Unit

UNIT 16.4A Introduction to Expression by Fusion Protein Vectors

  1. Paul Riggs1,
  2. Edward R. La Vallie2,
  3. John M. McCoy2

Published Online: 1 MAY 2001

DOI: 10.1002/0471142727.mb1604as28

Current Protocols in Molecular Biology

Current Protocols in Molecular Biology

How to Cite

Riggs, P., La Vallie, E. R. and McCoy, J. M. 2001. Introduction to Expression by Fusion Protein Vectors. Current Protocols in Molecular Biology. 28:I:16.4A:16.4.1–16.4.4.

Author Information

  1. 1

    New England Biolabs, Beverly, Massachusetts

  2. 2

    Genetics Institute, Cambridge, Massachusetts

Publication History

  1. Published Online: 1 MAY 2001
  2. Published Print: OCT 1994

Abstract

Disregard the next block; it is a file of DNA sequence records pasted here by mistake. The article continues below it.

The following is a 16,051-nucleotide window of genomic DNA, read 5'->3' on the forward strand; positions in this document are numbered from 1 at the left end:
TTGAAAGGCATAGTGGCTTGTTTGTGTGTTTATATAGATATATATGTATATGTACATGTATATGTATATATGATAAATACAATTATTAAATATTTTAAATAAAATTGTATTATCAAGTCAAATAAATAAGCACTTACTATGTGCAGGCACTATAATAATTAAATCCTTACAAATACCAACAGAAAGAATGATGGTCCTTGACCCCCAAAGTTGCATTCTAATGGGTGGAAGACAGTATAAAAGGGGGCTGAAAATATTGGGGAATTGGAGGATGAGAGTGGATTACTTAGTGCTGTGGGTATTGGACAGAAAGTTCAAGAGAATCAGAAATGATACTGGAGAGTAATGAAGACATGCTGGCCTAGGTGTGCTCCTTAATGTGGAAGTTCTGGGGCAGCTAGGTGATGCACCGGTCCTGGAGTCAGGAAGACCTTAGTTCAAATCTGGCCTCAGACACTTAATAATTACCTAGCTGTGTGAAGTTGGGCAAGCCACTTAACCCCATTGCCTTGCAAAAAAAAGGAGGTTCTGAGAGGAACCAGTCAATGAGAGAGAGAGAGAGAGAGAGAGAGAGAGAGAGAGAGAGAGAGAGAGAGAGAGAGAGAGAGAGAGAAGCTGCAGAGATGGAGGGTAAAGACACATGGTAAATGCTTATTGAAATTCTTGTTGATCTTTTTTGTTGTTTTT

This overview discusses issues involved with creating and manipulating vectors for expression of fusion proteins. The requirements for efficient translation include a promoter and a start codon, along with the fact that the mRNA encoding the protein to be expressed must contain a ribosome-binding site that is not blocked by mRNA secondary structure. The level of expression is also affected by codon preferences, and may be affected by the coding sequence in other ways that are not yet well understood. In virtually all cases, these problems can be solved by altering the sequence preceding the start codon, and/or by making changes in the 5′ end of the coding sequence that do not change the protein sequence, taking advantage of the degeneracy of the genetic code. However, it is often quicker to solve these problems by making fusions between genes. In this approach the cloned gene is introduced into an expression vector 3′ to a sequence (carrier sequence) coding for the amino terminus of a highly expressed protein (carrier protein). The carrier sequence provides the necessary signals for good expression, and the expressed fusion protein contains an N-terminal region encoded by the carrier. The carrier sequence can also code for an entire functional moiety or even for an entire protein that can be exploited in purifying the protein, either with antibodies or with an affinity purification specific for that carrier protein. Alternatively unique physical properties of the carrier protein (e.g., heat stability) can be exploited to allow selective purification of the fusion protein. Often, proteins fused to these carriers can be separated from the bulk of intracellular contaminants by taking advantage of special attributes.